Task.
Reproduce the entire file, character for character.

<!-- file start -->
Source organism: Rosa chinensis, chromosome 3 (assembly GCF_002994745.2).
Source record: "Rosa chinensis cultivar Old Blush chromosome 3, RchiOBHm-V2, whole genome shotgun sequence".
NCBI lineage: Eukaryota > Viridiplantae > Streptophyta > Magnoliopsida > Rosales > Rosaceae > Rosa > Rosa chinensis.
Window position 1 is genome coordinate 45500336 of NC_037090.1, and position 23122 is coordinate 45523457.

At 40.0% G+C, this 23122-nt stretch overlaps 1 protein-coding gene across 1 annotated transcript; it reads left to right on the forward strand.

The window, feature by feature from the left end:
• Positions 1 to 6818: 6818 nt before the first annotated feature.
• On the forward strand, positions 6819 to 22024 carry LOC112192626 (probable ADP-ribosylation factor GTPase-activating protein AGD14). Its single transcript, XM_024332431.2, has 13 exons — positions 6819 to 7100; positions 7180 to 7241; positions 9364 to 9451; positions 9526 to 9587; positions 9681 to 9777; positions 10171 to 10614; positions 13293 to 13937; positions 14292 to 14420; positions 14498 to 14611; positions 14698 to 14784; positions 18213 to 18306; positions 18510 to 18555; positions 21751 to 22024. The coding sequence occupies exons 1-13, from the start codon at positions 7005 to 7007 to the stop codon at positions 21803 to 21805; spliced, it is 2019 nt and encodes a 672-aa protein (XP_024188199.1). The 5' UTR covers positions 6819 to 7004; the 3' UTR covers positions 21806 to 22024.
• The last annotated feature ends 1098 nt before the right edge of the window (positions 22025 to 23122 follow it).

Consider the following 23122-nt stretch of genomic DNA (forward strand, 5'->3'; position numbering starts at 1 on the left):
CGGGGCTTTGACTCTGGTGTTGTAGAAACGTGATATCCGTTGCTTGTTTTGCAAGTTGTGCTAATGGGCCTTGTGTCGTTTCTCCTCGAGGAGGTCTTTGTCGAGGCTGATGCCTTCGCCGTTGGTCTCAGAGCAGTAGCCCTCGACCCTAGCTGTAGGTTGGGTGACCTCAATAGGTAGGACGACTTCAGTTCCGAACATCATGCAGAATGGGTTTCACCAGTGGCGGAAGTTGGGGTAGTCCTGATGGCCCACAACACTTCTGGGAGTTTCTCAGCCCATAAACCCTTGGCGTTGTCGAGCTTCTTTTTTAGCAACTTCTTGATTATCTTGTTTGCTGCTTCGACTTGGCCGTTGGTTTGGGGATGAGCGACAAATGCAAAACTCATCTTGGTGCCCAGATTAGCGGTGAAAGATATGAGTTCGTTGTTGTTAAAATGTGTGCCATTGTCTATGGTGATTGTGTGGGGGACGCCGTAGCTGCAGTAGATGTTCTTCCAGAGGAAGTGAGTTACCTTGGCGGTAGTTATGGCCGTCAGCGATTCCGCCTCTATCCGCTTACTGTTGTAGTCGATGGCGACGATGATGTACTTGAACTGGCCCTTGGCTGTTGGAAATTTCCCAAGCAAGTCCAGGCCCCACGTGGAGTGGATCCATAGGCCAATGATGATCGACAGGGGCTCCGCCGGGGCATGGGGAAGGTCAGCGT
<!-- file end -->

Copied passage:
Source organism: Rosa chinensis, chromosome 3 (assembly GCF_002994745.2).
Source record: "Rosa chinensis cultivar Old Blush chromosome 3, RchiOBHm-V2, whole genome shotgun sequence".
NCBI lineage: Eukaryota > Viridiplantae > Streptophyta > Magnoliopsida > Rosales > Rosaceae > Rosa > Rosa chinensis.
Window position 1 is genome coordinate 45500336 of NC_037090.1, and position 23122 is coordinate 45523457.

At 40.0% G+C, this 23122-nt stretch overlaps 1 protein-coding gene across 1 annotated transcript; it reads left to right on the forward strand.

The window, feature by feature from the left end:
• Positions 1 to 6818: 6818 nt before the first annotated feature.
• On the forward strand, positions 6819 to 22024 carry LOC112192626 (probable ADP-ribosylation factor GTPase-activating protein AGD14). Its single transcript, XM_024332431.2, has 13 exons — positions 6819 to 7100; positions 7180 to 7241; positions 9364 to 9451; positions 9526 to 9587; positions 9681 to 9777; positions 10171 to 10614; positions 13293 to 13937; positions 14292 to 14420; positions 14498 to 14611; positions 14698 to 14784; positions 18213 to 18306; positions 18510 to 18555; positions 21751 to 22024. The coding sequence occupies exons 1-13, from the start codon at positions 7005 to 7007 to the stop codon at positions 21803 to 21805; spliced, it is 2019 nt and encodes a 672-aa protein (XP_024188199.1). The 5' UTR covers positions 6819 to 7004; the 3' UTR covers positions 21806 to 22024.
• The last annotated feature ends 1098 nt before the right edge of the window (positions 22025 to 23122 follow it).

Consider the following 23122-nt stretch of genomic DNA (forward strand, 5'->3'; position numbering starts at 1 on the left):
CGGGGCTTTGACTCTGGTGTTGTAGAAACGTGATATCCGTTGCTTGTTTTGCAAGTTGTGCTAATGGGCCTTGTGTCGTTTCTCCTCGAGGAGGTCTTTGTCGAGGCTGATGCCTTCGCCGTTGGTCTCAGAGCAGTAGCCCTCGACCCTAGCTGTAGGTTGGGTGACCTCAATAGGTAGGACGACTTCAGTTCCGAACATCATGCAGAATGGGTTTCACCAGTGGCGGAAGTTGGGGTAGTCCTGATGGCCCACAACACTTCTGGGAGTTTCTCAGCCCATAAACCCTTGGCGTTGTCGAGCTTCTTTTTTAGCAACTTCTTGATTATCTTGTTTGCTGCTTCGACTTGGCCGTTGGTTTGGGGATGAGCGACAAATGCAAAACTCATCTTGGTGCCCAGATTAGCGGTGAAAGATATGAGTTCGTTGTTGTTAAAATGTGTGCCATTGTCTATGGTGATTGTGTGGGGGACGCCGTAGCTGCAGTAGATGTTCTTCCAGAGGAAGTGAGTTACCTTGGCGGTAGTTATGGCCGTCAGCGATTCCGCCTCTATCCGCTTACTGTTGTAGTCGATGGCGACGATGATGTACTTGAACTGGCCCTTGGCTGTTGGAAATTTCCCAAGCAAGTCCAGGCCCCACGTGGAGTGGATCCATAGGCCAATGATGATCGACAGGGGCTCCGCCGGGGCATGGGGAAGGTCAGCGT